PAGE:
Letters

"I can't believe you left out Donald Duck!" Readers respond to Liz Larocca's "More Gay Cartoon Characters Revealed!"


Salon Staff
February 8, 2005 2:00PM (UTC)

[Read the story.]

What a wickedly smart and oddly poignant piece. It lampoons, in the most elegant way, the complete idiocy of the nutwads on the right. Cartoons don't have off-screen lives. I guess to the humor-impaired and those who are uncomfortable with their sexuality (which seems to describe the right to a T) these characters would seem suspect. To me, they are just cartoons.

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After all, Mr. Dobson, sometimes a cigar is just a cigar.

-- Cathy Bishop

Salon has performed the Lord's work in exposing the vile sinfulness of the cartoon characters that pollute our tender children with their evil hidden agenda. But you mustn't stop there. How about comic book characters like Batman and Robin? Or Barney Google and Snuffy Smith? To say nothing of Wonder Woman, Brenda Starr and "Dick" Tracy. And while you're at it, isn't it time someone blew the whistle on Winnie the Pooh and Christopher Robin? Has anyone looked hard at Alice? Or Cinderella? It's no wonder we've been overrun by gays and lesbians. Kids have been proselytized to for generations by these immoral doodles.

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-- Patrick Blake

I'm very happy that Snagglepuss and Huckleberry Hound have had a long and happy life together. Though I was surprised about Huck, Puss wasn't fooling anyone.

As for the rest, come on! Who wasn't gay at Warner Bros. back in the day? Bugs and Daffy acted like an old married couple (probably because they are). And Yosemite Sam? Please. What was that mustache about?

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Finally, I want to tell the world who my first gay role model was, dating back to when I was a wee lad. Not Ernie. Not Bert. Not Big Bird (a true gender-bender predating "SNL's" Pat by decades). No. It was little Grover. Wonderfully campy, bitchy Grover. When he told Kermit, "I'm not strong, but I'm wiry," I knew he was secretly speaking for me as well.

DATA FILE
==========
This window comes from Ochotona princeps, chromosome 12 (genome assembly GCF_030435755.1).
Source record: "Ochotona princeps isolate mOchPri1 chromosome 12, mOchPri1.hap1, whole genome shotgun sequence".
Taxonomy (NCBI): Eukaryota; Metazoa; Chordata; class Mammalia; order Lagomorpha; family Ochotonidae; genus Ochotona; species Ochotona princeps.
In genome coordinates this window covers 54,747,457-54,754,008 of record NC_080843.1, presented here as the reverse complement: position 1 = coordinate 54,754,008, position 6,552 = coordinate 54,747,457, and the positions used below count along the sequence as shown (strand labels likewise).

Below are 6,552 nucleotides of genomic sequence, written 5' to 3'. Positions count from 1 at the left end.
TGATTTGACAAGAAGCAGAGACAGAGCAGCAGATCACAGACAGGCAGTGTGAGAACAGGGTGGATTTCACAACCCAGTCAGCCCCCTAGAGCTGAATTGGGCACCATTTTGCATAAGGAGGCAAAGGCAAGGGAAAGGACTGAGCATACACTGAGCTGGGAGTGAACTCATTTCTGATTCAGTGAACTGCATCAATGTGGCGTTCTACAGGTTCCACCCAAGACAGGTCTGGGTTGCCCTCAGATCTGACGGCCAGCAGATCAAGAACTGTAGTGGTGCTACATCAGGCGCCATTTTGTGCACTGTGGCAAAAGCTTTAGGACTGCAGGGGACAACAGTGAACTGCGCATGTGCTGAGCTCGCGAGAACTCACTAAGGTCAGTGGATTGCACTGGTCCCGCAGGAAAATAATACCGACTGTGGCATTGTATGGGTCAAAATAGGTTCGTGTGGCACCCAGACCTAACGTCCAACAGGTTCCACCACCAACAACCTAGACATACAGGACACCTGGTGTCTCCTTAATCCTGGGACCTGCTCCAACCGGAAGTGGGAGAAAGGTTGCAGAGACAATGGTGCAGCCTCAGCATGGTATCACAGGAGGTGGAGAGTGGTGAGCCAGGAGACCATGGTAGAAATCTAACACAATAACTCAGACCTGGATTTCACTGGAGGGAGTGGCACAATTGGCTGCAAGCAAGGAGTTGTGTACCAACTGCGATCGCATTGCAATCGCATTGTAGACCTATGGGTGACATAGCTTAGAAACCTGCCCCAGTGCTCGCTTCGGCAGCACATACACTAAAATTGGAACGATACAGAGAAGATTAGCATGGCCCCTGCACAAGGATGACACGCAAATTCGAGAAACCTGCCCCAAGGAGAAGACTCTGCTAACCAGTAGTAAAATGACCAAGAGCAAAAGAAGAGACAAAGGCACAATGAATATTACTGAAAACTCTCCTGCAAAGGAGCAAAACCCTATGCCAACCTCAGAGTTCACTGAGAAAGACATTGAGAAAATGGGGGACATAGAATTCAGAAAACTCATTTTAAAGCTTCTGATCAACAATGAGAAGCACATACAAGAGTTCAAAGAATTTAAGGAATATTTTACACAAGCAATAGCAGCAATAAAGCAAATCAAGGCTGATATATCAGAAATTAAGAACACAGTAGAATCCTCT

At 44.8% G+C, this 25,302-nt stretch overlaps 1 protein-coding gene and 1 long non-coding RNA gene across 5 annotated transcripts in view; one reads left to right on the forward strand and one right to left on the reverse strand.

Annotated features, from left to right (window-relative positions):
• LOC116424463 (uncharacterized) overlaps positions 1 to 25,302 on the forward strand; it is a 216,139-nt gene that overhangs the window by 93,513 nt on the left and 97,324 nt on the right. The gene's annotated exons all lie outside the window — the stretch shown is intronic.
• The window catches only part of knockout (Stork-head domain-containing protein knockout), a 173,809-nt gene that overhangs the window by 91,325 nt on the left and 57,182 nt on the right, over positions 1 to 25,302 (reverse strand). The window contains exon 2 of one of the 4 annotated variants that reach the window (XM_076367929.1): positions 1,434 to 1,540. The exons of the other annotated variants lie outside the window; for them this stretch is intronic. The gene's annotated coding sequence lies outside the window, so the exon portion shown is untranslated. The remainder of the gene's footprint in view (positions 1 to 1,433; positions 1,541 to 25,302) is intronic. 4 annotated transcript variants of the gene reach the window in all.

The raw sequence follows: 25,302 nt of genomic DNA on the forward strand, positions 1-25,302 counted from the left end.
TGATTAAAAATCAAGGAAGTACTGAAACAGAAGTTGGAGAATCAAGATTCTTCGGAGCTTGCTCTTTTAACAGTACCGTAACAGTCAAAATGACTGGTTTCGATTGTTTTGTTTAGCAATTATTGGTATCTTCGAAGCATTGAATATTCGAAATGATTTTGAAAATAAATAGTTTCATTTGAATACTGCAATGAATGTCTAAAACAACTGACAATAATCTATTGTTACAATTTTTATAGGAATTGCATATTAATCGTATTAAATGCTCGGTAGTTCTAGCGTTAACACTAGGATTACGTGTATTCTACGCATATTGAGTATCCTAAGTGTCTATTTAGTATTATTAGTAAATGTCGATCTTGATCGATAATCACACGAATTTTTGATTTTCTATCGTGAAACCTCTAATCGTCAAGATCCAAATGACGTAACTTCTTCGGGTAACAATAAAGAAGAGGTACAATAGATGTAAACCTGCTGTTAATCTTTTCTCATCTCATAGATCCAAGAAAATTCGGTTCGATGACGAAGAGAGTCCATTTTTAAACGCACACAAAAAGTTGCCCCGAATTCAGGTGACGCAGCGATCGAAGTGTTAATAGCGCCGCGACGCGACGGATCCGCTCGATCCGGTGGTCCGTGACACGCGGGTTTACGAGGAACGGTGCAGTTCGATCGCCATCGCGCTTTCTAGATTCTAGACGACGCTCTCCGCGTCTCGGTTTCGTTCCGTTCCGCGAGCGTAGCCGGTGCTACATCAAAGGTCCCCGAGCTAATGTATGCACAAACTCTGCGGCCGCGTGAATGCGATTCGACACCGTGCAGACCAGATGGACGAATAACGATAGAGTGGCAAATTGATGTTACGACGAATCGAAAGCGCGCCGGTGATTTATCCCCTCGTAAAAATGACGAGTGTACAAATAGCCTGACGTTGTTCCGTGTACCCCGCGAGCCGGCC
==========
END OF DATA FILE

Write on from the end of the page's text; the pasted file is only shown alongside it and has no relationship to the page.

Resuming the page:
-- Gregory Russell

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How in the world could you miss Heckle and Jeckle? They're about as queeny as two birds can get.

-- Jan Kurth

Don't forget the gayest cartoon of them all: Bugs Bunny. Why do you think Elmer Fudd pursues him so avidly? Sure, Fudd says he wants to kill Bugs, but when he finally does in "What's Opera, Doc?" he is heartbroken. Seems like a classic case of redirected affection to me.

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-- Jon Campbell

Nah, Bugs wasn't gay. The cross-dressing thing was just an act for him. Donald Duck, on the other hand -- I can't believe you left out Donald Duck!

Also, I wish you'd left out the part about Fred and Scooby. To suggest such a thing is just beastly.

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As for SpongeBob and his pal: Their characters are emotionally still children. They're "presexual" -- they're at that stage where boys have other boys as "best friends." Anyone who presumes these characters are having sex has their own set of problems.

-- Mark Ingebretsen


Salon Staff

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